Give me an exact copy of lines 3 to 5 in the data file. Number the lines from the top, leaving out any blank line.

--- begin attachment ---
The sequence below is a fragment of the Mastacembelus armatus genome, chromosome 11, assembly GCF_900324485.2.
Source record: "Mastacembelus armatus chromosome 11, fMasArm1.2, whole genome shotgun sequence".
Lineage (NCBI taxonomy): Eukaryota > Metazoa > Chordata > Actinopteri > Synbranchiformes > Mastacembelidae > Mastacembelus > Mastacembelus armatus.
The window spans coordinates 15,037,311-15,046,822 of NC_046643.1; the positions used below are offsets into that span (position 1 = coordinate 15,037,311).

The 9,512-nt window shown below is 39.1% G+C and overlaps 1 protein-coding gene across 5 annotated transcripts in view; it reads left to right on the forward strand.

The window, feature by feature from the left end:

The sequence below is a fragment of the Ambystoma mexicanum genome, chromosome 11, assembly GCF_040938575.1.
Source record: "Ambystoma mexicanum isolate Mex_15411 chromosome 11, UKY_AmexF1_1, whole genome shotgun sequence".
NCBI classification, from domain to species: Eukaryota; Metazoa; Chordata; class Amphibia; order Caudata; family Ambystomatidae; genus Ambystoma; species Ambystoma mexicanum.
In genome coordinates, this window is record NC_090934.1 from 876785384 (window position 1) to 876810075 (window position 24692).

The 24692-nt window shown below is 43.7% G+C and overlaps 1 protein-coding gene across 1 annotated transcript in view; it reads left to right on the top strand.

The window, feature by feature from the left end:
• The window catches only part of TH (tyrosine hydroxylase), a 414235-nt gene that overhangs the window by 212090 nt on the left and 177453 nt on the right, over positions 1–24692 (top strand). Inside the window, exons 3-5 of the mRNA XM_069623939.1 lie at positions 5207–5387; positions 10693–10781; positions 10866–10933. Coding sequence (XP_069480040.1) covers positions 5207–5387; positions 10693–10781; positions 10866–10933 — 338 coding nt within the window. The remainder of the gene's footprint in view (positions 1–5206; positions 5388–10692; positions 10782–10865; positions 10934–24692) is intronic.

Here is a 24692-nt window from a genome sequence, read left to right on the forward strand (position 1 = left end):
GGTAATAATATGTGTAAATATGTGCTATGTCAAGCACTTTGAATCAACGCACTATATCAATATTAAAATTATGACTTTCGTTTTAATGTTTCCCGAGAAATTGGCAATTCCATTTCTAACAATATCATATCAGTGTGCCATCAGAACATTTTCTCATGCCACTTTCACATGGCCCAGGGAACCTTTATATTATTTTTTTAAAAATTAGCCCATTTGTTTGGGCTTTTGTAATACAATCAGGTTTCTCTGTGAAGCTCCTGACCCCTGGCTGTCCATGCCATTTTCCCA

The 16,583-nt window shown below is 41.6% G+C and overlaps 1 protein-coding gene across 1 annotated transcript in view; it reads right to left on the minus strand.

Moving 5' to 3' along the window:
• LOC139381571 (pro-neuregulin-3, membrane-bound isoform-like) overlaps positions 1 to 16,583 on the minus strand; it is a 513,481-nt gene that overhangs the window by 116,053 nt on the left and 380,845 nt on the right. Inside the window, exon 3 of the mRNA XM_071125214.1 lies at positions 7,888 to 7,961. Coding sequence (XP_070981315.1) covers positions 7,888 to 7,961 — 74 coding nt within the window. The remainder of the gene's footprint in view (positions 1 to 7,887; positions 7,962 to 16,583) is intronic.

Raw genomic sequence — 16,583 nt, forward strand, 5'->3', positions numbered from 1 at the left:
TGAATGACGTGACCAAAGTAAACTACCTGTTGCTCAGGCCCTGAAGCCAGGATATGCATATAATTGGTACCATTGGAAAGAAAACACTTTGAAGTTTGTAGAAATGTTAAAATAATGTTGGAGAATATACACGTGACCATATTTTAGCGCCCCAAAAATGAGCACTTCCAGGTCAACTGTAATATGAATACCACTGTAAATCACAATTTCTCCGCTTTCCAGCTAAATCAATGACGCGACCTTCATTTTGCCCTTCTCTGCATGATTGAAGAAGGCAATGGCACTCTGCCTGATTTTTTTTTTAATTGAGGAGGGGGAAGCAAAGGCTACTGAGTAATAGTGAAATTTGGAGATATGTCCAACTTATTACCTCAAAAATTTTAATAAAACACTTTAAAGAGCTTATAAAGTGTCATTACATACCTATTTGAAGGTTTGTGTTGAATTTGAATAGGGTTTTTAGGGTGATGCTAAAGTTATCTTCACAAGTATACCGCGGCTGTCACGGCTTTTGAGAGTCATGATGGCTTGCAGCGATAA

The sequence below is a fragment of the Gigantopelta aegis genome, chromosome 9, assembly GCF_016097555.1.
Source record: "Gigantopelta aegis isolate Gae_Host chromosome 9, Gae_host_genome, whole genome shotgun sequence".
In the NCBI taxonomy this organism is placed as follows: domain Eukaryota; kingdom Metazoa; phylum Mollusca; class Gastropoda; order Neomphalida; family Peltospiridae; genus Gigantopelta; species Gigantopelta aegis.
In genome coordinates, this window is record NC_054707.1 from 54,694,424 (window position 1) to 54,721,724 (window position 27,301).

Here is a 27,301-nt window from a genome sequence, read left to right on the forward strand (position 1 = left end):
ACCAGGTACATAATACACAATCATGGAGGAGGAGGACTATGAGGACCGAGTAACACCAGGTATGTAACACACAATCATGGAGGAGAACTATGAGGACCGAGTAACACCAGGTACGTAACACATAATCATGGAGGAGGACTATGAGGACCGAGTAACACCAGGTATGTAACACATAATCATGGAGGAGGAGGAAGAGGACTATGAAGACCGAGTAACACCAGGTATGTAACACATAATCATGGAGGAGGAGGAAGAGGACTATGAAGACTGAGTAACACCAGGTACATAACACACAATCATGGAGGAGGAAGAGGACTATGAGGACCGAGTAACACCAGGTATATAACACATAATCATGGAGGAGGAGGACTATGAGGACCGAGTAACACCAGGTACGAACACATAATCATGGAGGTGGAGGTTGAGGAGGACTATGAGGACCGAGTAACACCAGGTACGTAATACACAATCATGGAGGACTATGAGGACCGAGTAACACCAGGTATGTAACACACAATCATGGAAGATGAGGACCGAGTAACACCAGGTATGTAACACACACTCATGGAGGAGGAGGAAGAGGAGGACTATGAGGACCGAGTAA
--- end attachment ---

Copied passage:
Lineage (NCBI taxonomy): Eukaryota > Metazoa > Chordata > Actinopteri > Synbranchiformes > Mastacembelidae > Mastacembelus > Mastacembelus armatus.
The window spans coordinates 15,037,311-15,046,822 of NC_046643.1; the positions used below are offsets into that span (position 1 = coordinate 15,037,311).

The 9,512-nt window shown below is 39.1% G+C and overlaps 1 protein-coding gene across 5 annotated transcripts in view; it reads left to right on the forward strand.